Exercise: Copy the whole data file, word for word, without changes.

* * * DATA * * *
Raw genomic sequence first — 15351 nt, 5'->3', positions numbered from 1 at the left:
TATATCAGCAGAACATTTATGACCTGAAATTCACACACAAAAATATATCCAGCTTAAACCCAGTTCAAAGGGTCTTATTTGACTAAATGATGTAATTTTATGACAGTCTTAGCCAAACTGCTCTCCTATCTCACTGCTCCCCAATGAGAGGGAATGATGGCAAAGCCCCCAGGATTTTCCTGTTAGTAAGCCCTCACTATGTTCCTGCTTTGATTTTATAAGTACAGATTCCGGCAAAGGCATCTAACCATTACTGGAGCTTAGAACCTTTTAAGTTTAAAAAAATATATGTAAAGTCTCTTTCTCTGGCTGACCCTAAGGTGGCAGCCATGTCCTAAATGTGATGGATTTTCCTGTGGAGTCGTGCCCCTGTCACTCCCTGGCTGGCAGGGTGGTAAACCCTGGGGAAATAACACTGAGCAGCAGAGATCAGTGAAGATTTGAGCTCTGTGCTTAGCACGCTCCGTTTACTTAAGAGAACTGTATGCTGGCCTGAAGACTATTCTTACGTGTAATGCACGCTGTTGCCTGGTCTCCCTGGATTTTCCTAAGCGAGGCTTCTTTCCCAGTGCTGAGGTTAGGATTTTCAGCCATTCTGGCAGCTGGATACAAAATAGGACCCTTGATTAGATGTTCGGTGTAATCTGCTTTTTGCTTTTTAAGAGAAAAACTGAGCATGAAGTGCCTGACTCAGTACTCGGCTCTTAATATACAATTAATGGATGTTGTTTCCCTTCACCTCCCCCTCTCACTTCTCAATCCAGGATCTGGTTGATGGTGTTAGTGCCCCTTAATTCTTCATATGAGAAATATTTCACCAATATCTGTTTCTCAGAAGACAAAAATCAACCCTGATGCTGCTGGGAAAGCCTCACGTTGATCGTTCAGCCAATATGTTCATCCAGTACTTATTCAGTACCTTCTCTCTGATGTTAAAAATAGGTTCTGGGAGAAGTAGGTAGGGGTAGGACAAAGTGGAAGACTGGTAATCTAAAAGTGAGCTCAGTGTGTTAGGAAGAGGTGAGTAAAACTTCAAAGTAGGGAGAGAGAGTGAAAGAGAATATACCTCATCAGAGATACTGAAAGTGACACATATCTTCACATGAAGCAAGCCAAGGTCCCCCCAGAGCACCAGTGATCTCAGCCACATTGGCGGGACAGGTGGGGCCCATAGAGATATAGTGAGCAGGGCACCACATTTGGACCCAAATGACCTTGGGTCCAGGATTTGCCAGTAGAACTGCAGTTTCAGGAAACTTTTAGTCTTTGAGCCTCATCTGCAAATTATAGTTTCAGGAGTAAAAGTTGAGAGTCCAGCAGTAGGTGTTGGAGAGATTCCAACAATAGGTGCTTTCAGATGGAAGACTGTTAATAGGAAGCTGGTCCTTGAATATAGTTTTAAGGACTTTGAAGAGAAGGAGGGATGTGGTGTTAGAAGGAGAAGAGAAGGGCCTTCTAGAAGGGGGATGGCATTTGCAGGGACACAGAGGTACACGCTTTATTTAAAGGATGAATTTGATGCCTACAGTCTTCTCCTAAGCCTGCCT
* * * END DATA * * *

Raw genomic sequence first — 15351 nt, 5'->3', positions numbered from 1 at the left:
TATATCAGCAGAACATTTATGACCTGAAATTCACACACAAAAATATATCCAGCTTAAACCCAGTTCAAAGGGTCTTATTTGACTAAATGATGTAATTTTATGACAGTCTTAGCCAAACTGCTCTCCTATCTCACTGCTCCCCAATGAGAGGGAATGATGGCAAAGCCCCCAGGATTTTCCTGTTAGTAAGCCCTCACTATGTTCCTGCTTTGATTTTATAAGTACAGATTCCGGCAAAGGCATCTAACCATTACTGGAGCTTAGAACCTTTTAAGTTTAAAAAAATATATGTAAAGTCTCTTTCTCTGGCTGACCCTAAGGTGGCAGCCATGTCCTAAATGTGATGGATTTTCCTGTGGAGTCGTGCCCCTGTCACTCCCTGGCTGGCAGGGTGGTAAACCCTGGGGAAATAACACTGAGCAGCAGAGATCAGTGAAGATTTGAGCTCTGTGCTTAGCACGCTCCGTTTACTTAAGAGAACTGTATGCTGGCCTGAAGACTATTCTTACGTGTAATGCACGCTGTTGCCTGGTCTCCCTGGATTTTCCTAAGCGAGGCTTCTTTCCCAGTGCTGAGGTTAGGATTTTCAGCCATTCTGGCAGCTGGATACAAAATAGGACCCTTGATTAGATGTTCGGTGTAATCTGCTTTTTGCTTTTTAAGAGAAAAACTGAGCATGAAGTGCCTGACTCAGTACTCGGCTCTTAATATACAATTAATGGATGTTGTTTCCCTTCACCTCCCCCTCTCACTTCTCAATCCAGGATCTGGTTGATGGTGTTAGTGCCCCTTAATTCTTCATATGAGAAATATTTCACCAATATCTGTTTCTCAGAAGACAAAAATCAACCCTGATGCTGCTGGGAAAGCCTCACGTTGATCGTTCAGCCAATATGTTCATCCAGTACTTATTCAGTACCTTCTCTCTGATGTTAAAAATAGGTTCTGGGAGAAGTAGGTAGGGGTAGGACAAAGTGGAAGACTGGTAATCTAAAAGTGAGCTCAGTGTGTTAGGAAGAGGTGAGTAAAACTTCAAAGTAGGGAGAGAGAGTGAAAGAGAATATACCTCATCAGAGATACTGAAAGTGACACATATCTTCACATGAAGCAAGCCAAGGTCCCCCCAGAGCACCAGTGATCTCAGCCACATTGGCGGGACAGGTGGGGCCCATAGAGATATAGTGAGCAGGGCACCACATTTGGACCCAAATGACCTTGGGTCCAGGATTTGCCAGTAGAACTGCAGTTTCAGGAAACTTTTAGTCTTTGAGCCTCATCTGCAAATTATAGTTTCAGGAGTAAAAGTTGAGAGTCCAGCAGTAGGTGTTGGAGAGATTCCAACAATAGGTGCTTTCAGATGGAAGACTGTTAATAGGAAGCTGGTCCTTGAATATAGTTTTAAGGACTTTGAAGAGAAGGAGGGATGTGGTGTTAGAAGGAGAAGAGAAGGGCCTTCTAGAAGGGGGATGGCATTTGCAGGGACACAGAGGTACACGCTTTATTTAAAGGATGAATTTGATGCCTACAGTCTTCTCCTAAGCCTGCCT